Carlsbad Homes appraisal comes in below your sales price, now what?

By
Real Estate Agent with HomeSmart Realty West BRE #01786169

Carlsbad housing market trends have been bolding  well for sellers this past year, but some may Carlsbad Homes For Saleencounter hurdles even after you land a buyer.

Rising home values and a lack of inventory could set you up to receive competing offers, but that dynamic could also increase the likelihood that the appraised value of your home could fall short of the agreed upon sale price, potentially killing your deal.

Since banks rely on appraisals to determine the size of a mortgage being sought by a homebuyer, the justified market value of your Carlsbad home must reach the amount after down payment. After the fiasco of lending ridiculous amounts of money to people that didn't qualify and assuming homes would raise in value at equally ridiculous rates, banks are much more cautious when hiring appraiser, they would rather have an appraiser that comes to your Carlsbad home in a lower value not worrying about what it may be in 6 month's. Lenders do this to ensure that they will be able to recover their funds in the event they have to sell the home should the borrower default on the mortgage.

When an appraisal comes in below the agreed upon price, a buyer may not be able to borrow the amount needed to buy your home. At that point, the buyer usually has to make up the difference with a larger down payment or walk away. Most buyers do not have the extra $$$ for the downpayment so walking away tends to be the option mostly used.

This scenario was widespread in 2010, as foreclosures swelled following the housing bust, resulting in a surge in homes being valued by appraisers below what some buyers were willing to pay.

The same may be happening again, but for very different reasons.

Here are some tips on what home sellers can do if their appraisal disappoints:

Be proactive

To determine the market value of a home, an appraiser compares prices of comparable homes recently sold in the area. Then they take an apples-to-apples approach, excluding or making adjustments for certain features, such as a swimming pool or finished basement.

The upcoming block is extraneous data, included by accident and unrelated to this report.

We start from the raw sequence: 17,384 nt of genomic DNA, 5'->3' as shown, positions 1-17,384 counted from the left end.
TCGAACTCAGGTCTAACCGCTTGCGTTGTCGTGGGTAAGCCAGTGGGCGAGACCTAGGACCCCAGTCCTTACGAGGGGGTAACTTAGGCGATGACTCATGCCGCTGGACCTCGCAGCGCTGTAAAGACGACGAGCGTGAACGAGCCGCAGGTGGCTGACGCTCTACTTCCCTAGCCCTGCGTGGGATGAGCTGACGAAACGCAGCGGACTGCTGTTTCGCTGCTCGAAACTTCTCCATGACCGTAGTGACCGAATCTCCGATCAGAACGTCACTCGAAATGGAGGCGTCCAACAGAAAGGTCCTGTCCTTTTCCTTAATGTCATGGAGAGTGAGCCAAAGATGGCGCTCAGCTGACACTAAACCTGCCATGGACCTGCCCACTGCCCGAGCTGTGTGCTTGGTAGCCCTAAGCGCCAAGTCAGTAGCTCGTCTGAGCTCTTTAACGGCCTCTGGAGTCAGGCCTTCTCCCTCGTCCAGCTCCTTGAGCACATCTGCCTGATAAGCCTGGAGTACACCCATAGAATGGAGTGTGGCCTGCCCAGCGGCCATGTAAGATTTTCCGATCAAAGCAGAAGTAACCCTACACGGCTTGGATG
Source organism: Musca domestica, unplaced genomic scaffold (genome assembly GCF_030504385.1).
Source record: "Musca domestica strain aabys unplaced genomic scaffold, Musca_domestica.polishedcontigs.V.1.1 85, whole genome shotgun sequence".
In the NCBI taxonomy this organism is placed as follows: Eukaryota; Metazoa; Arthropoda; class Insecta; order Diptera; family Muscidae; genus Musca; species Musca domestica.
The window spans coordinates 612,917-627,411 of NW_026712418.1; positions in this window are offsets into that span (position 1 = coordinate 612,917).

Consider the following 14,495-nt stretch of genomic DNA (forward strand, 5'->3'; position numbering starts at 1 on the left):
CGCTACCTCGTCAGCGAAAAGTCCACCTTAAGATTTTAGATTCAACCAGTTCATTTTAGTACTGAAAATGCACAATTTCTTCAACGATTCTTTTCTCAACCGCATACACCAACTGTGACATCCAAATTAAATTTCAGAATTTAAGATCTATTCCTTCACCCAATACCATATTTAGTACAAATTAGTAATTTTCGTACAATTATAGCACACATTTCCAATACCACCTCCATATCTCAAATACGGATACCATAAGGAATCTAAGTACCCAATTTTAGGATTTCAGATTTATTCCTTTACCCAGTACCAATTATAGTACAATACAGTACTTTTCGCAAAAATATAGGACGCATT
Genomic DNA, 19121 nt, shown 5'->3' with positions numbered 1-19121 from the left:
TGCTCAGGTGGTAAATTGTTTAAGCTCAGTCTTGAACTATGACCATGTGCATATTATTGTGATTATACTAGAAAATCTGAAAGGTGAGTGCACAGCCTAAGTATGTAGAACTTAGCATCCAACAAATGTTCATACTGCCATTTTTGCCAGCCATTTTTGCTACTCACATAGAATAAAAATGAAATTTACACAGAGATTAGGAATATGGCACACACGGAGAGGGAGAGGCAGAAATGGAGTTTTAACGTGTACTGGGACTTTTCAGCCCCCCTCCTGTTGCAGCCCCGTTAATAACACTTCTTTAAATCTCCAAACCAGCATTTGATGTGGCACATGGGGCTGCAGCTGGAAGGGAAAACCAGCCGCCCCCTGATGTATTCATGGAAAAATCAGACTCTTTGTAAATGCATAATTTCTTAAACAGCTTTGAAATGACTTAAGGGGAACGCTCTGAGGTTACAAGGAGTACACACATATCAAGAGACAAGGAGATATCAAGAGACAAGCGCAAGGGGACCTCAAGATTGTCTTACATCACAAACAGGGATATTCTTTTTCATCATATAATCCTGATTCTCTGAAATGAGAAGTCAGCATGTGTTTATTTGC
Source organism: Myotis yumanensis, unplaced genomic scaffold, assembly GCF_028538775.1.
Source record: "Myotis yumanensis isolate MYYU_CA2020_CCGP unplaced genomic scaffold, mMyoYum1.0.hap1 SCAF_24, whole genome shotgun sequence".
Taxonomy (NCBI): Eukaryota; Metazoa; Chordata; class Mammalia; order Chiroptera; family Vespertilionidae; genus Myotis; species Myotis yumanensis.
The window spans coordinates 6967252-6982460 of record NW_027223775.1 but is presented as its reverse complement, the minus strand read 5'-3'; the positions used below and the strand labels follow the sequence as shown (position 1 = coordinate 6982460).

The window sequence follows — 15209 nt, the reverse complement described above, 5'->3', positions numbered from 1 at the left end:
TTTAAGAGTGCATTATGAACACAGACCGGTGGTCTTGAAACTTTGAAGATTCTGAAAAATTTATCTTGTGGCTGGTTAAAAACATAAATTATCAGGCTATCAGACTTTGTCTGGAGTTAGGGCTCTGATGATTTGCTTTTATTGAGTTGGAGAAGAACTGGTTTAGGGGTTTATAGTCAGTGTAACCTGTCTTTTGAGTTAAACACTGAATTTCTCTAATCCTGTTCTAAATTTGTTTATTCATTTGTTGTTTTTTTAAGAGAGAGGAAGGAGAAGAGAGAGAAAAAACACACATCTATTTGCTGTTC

One way to make it less likely that the appraiser will miss something is for the homeowner to provide details on any improvements made to the home, said Lance Coyle, president of the Appraisal Institute, a professional association.

Homeowners can also ask to accompany the appraiser during the inspection, although they should run that by the lender first, as the appraisal is done on behalf of the bank.

Carlsbad Homes for SaleTalk to the buyer

Homeowners can appeal an appraisal, but before taking steps to do that they should find out if the buyer is willing to pay the higher price.

Buyers who agree to pay the contract price will be willing to help make the case to their lender in favor of considering an appraisal appeal.

Review the appraisal

Ask for a copy of the appraisal report. Federal law requires lenders provide the appraisal upon request within 30 days.

Look for potential factors that the appraiser may have missed when comparing the property to similarly priced homes that sold recently. Does the house require major remodeling, or is the number of bedrooms and baths comparable? Did the appraiser make adjustments for the lot sizes of the homes?

Make your case

Most lenders have appraisal appeal procedures, known as reconsideration of value.

With the buyer's permission, contact the lender and show them any discrepancies or information that the appraiser didn't consider in the assessment.

One option is to ask the lender to order a second appraisal for comparison purposes. If the lender agrees, that can run from about $200 and up, depending on the home. And there's no guarantee the new appraisal will turn out any different.

Ultimately, the original appraiser will determine whether any information submitted in the appeal merits a change to the initial appraisal.

Negotiate

If the original appraisal stands following an appeal, the process is over.

At this point the sale will likely fall through, unless the buyer can kick in a bigger down payment to cover the difference between the loan and the contract price.

Still, in markets where the inventory of homes for sale is particularly tight, there will be more pressure on the buyer to make up the difference in the appraised value versus the contract price, particularly if it's only a few thousand dollars.

 Are you Selling or buying a home in or near Carlsbad?

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Rob Denny

"Dream Home Specialist"
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